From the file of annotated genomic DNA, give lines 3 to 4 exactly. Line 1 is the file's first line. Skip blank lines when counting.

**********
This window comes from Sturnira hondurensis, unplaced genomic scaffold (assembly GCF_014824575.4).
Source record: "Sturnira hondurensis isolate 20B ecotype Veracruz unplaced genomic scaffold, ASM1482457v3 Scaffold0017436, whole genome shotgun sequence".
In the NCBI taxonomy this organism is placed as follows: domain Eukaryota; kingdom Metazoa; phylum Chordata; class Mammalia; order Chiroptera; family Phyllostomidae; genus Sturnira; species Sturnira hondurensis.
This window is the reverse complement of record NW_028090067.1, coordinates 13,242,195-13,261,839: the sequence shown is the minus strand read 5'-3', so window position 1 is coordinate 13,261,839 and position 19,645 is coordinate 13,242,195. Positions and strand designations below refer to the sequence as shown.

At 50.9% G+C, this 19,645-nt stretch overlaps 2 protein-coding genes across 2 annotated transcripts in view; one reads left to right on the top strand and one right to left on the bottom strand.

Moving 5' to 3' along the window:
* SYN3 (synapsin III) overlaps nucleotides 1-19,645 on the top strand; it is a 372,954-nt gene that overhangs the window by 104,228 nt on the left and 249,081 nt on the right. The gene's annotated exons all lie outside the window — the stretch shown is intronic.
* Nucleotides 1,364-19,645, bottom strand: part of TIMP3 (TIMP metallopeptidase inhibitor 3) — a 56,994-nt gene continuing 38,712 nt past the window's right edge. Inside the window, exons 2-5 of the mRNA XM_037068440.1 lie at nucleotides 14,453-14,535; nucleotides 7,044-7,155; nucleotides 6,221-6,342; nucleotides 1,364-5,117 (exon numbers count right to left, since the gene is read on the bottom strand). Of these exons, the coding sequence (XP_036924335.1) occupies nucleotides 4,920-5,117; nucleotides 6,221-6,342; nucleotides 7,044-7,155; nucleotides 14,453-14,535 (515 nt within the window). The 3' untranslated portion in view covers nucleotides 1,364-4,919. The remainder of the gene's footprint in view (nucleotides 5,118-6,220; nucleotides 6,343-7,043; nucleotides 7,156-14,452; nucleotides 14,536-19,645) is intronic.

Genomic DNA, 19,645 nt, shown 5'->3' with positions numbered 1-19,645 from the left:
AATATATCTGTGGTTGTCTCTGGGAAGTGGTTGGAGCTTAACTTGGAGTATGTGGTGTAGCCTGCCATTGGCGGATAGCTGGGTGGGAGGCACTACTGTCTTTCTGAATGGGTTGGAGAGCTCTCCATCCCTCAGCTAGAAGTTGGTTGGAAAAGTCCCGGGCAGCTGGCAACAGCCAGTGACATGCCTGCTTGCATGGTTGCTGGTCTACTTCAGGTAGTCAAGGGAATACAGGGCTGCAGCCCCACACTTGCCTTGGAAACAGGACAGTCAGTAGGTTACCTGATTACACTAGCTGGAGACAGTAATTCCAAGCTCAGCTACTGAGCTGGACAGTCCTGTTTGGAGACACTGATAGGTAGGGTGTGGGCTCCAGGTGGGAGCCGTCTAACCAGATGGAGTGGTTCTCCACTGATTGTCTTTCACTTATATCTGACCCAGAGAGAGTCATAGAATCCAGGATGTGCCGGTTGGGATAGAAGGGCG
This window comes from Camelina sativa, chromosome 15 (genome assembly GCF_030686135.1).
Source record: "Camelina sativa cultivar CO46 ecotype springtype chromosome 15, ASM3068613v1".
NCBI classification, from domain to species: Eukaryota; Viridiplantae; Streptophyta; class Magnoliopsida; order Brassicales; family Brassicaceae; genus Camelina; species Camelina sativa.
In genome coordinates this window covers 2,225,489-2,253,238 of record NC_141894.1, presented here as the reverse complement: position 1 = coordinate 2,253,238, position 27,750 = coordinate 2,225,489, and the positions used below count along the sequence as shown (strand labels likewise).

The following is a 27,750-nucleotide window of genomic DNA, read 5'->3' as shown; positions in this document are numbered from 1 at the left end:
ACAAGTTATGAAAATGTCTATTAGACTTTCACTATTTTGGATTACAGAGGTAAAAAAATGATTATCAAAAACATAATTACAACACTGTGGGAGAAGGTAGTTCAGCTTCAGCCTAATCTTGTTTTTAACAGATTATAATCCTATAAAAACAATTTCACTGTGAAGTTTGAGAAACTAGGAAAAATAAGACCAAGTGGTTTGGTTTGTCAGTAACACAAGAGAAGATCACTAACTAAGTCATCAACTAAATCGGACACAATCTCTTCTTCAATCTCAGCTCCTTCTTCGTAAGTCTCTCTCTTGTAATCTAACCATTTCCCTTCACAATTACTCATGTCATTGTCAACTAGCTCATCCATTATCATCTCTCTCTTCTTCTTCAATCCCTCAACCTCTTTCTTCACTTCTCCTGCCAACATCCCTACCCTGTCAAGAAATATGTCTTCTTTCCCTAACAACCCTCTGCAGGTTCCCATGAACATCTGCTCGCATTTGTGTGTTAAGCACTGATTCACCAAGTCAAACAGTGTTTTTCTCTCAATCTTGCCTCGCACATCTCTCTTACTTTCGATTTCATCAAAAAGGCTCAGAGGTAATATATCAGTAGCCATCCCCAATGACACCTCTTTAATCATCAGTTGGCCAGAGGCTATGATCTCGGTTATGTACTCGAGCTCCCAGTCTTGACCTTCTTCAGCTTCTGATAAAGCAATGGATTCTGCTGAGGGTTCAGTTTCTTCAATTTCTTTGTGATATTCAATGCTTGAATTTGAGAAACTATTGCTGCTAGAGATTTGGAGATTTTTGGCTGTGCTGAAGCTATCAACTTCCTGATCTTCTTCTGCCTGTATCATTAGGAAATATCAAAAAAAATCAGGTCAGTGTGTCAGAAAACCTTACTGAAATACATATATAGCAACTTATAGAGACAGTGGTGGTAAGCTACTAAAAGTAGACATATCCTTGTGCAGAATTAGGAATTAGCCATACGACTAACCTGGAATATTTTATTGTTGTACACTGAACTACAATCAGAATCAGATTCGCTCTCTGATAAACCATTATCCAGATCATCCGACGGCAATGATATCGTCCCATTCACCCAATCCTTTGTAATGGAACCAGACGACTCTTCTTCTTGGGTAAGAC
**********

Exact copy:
In the NCBI taxonomy this organism is placed as follows: domain Eukaryota; kingdom Metazoa; phylum Chordata; class Mammalia; order Chiroptera; family Phyllostomidae; genus Sturnira; species Sturnira hondurensis.
This window is the reverse complement of record NW_028090067.1, coordinates 13,242,195-13,261,839: the sequence shown is the minus strand read 5'-3', so window position 1 is coordinate 13,261,839 and position 19,645 is coordinate 13,242,195. Positions and strand designations below refer to the sequence as shown.